Q&A: Adrian Tang and working for NASA

Adrian Tang shows his design at NASA’s Jet Propulsion Laboratory in California. (Courtesy  Adrian Tang)

Adrian Tang shows his design at NASA’s Jet Propulsion Laboratory in California. (Courtesy
Adrian Tang)

It was only six years ago that Adrian Tang left Ryerson, electrical and computer engineering degree in hand. Now he works as a design engineer at NASA’s Jet Propulsion Laboratory, the space organization’s leading centre for robotic exploration.

Tang spoke to The Ryersonian by email about his current project, making chips for robotic exploration in space by finding ways to reduce the size, weight and energy of spacecrafts.

What work goes on at the lab generally?

Adrian Tang (AT): The Jet Propulsion Laboratory (JPL) is an amazing place, which is unique in the world for space exploration. One thing that makes it so unique is we have scientists working directly with engineers like myself. Together, we develop an entire mission concept, instrument concept, measurements, and science objectives in parallel.

Can you break down for us your current project of reducing the size, weight and power consumption of spacecraft systems?

AT: I am trained to design extremely complex microchips, which contain thousands to millions of digital, analog, and (radio frequency) circuits. At JPL, my work is to try and infuse (this) technology from the commercial world into NASA spacecraft, systems, and projects.

What does it mean for the future of spacecraft systems?

AT: If successful, NASA can benefit tremendously because most science instruments on NASA missions are strictly limited by the power they consume and the volume of space they occupy. NASA can’t afford to send a mission to Saturn or Jupiter more than once every seven to 10 years. (But) reducing the size and weight of instruments can have a major impact (and allow) more instruments to be flown on one mission. This greatly improves NASA’s ability to answer more of its science questions about the places we are exploring in the solar system.

Why do you believe this advancement is necessary now?

AT: The future of space exploration is less certain than ever, and NASA budgets are very tight. Looking for creative new ways to reduce the power and footprint of instruments enables NASA to continue the exploration of the solar system without compromising on the quality of science data.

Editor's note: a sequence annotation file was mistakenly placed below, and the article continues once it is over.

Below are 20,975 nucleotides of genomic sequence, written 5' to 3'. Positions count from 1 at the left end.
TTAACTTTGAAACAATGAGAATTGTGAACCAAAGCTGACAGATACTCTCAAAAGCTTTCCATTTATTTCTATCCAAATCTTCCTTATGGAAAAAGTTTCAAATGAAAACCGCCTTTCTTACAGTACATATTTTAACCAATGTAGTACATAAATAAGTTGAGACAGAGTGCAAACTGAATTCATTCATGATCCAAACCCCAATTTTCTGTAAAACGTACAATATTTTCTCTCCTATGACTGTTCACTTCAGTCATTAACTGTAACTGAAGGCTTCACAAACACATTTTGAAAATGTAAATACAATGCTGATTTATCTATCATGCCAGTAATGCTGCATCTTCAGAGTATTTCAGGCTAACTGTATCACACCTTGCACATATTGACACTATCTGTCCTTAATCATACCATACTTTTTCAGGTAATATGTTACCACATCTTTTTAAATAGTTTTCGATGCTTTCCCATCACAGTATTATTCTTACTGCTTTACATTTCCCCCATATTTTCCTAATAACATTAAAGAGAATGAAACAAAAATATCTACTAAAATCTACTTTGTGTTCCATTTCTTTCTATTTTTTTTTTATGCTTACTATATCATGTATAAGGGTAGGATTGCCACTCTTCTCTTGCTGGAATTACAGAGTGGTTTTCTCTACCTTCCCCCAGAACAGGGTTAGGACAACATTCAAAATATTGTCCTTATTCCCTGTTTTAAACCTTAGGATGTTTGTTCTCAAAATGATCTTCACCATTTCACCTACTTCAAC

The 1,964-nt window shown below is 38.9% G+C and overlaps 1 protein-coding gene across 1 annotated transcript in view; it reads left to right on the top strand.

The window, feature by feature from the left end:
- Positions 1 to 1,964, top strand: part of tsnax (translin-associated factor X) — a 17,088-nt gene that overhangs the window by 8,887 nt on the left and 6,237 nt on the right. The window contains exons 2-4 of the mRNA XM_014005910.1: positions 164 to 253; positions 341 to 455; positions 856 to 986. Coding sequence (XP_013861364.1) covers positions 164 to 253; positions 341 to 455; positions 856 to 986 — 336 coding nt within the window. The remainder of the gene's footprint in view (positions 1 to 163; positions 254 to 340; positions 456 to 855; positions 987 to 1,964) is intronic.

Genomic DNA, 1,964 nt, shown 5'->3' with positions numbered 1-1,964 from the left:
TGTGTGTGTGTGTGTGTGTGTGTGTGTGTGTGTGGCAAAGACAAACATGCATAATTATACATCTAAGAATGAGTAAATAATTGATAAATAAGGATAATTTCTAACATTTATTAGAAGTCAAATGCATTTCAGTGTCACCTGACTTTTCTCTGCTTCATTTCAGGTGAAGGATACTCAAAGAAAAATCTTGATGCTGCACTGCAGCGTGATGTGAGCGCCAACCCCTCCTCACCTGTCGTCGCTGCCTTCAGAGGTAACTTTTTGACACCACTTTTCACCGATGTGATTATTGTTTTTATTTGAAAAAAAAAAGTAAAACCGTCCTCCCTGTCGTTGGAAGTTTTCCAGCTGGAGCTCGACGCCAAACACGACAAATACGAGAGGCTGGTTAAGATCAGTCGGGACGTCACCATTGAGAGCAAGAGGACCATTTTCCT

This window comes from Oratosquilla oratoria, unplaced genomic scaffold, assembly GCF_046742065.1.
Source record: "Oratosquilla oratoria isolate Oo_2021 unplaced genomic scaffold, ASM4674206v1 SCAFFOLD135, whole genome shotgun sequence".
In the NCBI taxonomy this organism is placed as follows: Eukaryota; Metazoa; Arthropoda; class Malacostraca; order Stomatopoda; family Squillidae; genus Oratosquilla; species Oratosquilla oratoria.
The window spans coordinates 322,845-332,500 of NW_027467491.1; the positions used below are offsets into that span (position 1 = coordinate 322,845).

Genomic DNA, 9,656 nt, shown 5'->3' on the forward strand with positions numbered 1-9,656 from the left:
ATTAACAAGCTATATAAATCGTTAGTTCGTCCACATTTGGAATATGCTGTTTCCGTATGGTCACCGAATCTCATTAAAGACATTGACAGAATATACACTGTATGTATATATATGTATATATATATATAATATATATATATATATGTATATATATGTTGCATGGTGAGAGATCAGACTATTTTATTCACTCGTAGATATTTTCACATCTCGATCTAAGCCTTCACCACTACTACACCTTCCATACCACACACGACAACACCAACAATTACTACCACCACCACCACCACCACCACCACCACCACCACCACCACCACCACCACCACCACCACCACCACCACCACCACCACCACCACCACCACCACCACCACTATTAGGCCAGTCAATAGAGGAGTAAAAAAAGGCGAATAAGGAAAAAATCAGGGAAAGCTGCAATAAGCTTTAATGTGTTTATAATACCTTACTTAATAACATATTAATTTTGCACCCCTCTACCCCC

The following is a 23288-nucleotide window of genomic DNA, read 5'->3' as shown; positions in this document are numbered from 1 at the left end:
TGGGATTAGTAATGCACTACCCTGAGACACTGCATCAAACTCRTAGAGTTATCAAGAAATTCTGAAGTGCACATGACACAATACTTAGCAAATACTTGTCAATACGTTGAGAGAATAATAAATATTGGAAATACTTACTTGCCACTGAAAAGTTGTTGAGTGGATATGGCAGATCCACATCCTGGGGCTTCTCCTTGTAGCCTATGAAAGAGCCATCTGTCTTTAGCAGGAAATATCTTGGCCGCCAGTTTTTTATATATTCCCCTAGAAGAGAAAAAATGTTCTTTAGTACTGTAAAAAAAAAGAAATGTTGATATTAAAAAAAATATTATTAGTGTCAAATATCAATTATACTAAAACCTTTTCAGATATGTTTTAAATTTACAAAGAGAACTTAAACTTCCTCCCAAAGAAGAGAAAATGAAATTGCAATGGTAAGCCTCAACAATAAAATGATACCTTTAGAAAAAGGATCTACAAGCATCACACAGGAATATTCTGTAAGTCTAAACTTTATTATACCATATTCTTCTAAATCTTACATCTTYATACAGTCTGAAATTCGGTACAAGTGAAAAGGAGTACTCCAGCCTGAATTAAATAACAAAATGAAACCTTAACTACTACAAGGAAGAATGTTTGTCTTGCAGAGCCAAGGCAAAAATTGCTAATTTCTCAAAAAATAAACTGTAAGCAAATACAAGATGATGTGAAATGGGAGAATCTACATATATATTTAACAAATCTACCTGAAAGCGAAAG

Looking back to when you started at Ryerson, did you know that this is where you wanted to be?

AT: When I started my undergraduate studies at Ryerson University, my original intention was to enter the commercial industry as a regular iPhone chip designer. It wasn’t until my senior year that I had some exposure to circuit design research, and really decided that was what I wanted to do.

How did Ryerson help you get to where you are today?

AT: Beyond the technical training, the master of science program and my adviser in particular really trained me in the most important skill there is for an engineer: technical writing and the ability to communicate technical ideas efficiently and clearly so others can understand.

What is it like working for NASA?

AT: The discoveries made by NASA and, specifically JPL, are amazing. Almost every day, some amazing new result is announced about a discovery made in astrophysics, earth, or planetary science. I feel extremely privileged to be at this forefront of discovery. That said, JPL is an extremely competitive place, especially for someone new, and by no means an easy career path. You constantly need to generate new ideas, and write proposals to secure funding. You must directly compete with hundreds of world-class experts and renowned scientists for every dollar you receive.

What advice would you give to current students on fulfilling their career dreams?

AT: If you really want to become a researcher in an environment like NASA, JPL, or some other national laboratory, you really need to make a strong effort to understand everything you learn along the road. When (undergrad engineering students) understand 97 per cent of the material, they carry on believing they’re competitive. In a place like JPL, everyone knows the 97 per cent (but) that last three per cent makes all the difference between getting the project and not getting the project.

This story was first published in The Ryersonian, a weekly newspaper produced by the Ryerson School of Journalism, on April 2, 2014.

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